Do Inhaled Corticosteroids Reduce Hospitalizations Among Older Adults With Asthma, COPD?

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Older adults with asthma or concurrent asthma and chronic obstructive pulmonary disease (COPD)—but not COPD alone—are less likely to be hospitalized for obstructive lung disease if they take an inhaled corticosteroid, according to a new study.

To evaluate the effectiveness and safety of inhaled corticosteroids in older adults with asthma and/or COPD, the researchers retrospectively analyzed data on individuals aged 66 years or older from Ontario, Canada, who had met a validated case definition of physician-diagnosed COPD and/or asthma between 2003 and 2014. 


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The patients—who were followed until March 2015—had all been exposed to a new inhaled corticosteroid during the study period. The researchers measured the effectiveness of inhaled corticosteroids using rates of hospitalizations for obstructive lung disease and measured the medication’s safety using rates of hospitalizations for pneumonia.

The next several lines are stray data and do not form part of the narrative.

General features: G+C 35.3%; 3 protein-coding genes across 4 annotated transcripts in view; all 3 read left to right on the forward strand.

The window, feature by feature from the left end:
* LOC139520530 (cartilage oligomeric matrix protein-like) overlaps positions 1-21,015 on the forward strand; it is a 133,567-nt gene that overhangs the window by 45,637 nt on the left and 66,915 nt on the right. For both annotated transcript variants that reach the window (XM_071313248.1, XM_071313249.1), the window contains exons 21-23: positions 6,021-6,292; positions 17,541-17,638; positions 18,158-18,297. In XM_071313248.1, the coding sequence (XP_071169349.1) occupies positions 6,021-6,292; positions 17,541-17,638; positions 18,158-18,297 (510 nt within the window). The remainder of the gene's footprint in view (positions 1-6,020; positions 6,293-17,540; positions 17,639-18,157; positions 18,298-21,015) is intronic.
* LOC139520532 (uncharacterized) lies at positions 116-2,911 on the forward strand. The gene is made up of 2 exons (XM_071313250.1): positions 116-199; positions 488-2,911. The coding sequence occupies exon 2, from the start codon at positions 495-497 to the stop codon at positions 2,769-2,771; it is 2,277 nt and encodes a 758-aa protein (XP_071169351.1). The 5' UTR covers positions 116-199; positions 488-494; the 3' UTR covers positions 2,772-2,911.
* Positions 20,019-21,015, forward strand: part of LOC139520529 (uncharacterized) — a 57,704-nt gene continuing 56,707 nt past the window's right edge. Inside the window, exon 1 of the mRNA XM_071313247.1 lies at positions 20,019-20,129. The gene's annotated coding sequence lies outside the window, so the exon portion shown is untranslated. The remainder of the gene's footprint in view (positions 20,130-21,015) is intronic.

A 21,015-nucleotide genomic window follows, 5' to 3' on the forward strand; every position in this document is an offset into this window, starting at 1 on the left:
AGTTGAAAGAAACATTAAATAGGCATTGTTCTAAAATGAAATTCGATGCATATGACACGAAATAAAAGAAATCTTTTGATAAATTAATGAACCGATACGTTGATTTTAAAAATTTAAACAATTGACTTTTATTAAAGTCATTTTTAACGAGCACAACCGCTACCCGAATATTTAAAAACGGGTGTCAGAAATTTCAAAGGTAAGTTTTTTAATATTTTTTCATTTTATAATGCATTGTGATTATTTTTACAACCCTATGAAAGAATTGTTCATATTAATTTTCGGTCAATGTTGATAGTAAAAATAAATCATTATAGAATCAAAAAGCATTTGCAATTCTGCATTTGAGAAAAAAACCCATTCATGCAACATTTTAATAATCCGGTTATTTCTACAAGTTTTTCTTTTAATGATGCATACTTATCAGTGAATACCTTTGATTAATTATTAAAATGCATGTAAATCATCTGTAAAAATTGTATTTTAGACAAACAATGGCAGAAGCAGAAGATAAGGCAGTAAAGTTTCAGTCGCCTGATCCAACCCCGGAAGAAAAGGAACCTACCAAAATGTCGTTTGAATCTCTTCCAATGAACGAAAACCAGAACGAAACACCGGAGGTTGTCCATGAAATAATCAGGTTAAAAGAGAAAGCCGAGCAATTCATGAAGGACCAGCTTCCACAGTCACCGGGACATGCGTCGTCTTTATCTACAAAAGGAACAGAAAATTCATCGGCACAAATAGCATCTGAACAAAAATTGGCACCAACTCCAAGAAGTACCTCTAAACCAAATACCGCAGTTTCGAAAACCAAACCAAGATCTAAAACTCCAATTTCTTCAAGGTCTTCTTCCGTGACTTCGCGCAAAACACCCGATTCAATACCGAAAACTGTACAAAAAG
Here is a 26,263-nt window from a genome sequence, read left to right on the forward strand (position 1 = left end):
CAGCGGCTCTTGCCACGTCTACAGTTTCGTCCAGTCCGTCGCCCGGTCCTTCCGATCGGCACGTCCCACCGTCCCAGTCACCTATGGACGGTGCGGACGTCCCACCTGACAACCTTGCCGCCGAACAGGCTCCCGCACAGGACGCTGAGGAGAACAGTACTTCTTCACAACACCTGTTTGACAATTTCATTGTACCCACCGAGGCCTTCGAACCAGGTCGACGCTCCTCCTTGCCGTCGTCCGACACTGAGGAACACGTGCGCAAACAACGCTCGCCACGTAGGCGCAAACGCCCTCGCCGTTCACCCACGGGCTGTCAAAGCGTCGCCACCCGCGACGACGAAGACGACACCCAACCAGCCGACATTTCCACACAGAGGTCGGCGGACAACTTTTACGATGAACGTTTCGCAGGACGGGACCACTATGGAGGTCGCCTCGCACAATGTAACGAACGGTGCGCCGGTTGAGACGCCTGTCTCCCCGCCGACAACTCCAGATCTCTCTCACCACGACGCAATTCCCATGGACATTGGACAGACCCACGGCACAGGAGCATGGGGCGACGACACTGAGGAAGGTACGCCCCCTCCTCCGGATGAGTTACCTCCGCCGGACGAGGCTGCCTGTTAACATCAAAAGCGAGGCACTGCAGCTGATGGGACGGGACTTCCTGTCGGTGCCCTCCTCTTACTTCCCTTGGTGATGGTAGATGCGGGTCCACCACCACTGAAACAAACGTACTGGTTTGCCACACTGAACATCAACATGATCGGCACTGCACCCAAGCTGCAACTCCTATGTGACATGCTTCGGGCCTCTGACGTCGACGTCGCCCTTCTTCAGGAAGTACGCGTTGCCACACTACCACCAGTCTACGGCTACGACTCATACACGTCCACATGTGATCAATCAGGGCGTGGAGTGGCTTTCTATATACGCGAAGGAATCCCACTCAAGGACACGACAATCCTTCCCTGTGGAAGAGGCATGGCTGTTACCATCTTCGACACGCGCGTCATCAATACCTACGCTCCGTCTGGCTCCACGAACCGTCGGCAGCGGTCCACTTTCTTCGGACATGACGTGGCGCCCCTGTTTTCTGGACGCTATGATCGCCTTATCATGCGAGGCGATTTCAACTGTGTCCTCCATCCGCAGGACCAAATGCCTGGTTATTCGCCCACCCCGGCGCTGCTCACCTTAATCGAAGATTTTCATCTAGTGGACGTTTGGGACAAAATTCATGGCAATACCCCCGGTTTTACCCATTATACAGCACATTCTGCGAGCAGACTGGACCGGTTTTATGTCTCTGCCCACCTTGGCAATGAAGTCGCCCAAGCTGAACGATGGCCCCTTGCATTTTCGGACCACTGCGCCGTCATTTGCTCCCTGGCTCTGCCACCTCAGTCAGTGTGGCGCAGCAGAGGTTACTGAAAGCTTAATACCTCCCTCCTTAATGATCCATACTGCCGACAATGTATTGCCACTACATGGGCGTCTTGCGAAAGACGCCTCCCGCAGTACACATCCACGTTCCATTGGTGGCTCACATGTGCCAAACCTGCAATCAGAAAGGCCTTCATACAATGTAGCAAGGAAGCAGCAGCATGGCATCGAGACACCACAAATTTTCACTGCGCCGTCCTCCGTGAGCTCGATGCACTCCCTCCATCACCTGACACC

Of the 87,690 patients with asthma, 27% had concurrent COPD. Of the 150,593 individuals with COPD, 25% had concurrent asthma.

After controlling for confounders, the researchers determined that inhaled corticosteroids were associated with fewer hospitalizations for obstructive lung disease in patients with asthma alone. Concurrent COPD attenuated the benefit. A similar association was observed in those with COPD and concurrent asthma but not in those with COPD alone.

Further, individuals with COPD alone had a marginally increased risk of pneumonia hospitalizations with their receipt of inhaled corticosteroids. This association was not present among the other patient groups. 

—Colleen Murphy

Reference:

Kendzerska T, Aaron SD, To T, et al; Canadian Respiratory Research Network. Effectiveness and safety of inhaled corticosteroids in older individuals with chronic obstructive pulmonary disease and/or asthma. A population study. Ann Am Thorac Soc. 2019;16(10). doi:10.1513/AnnalsATS.201902-126OC.  

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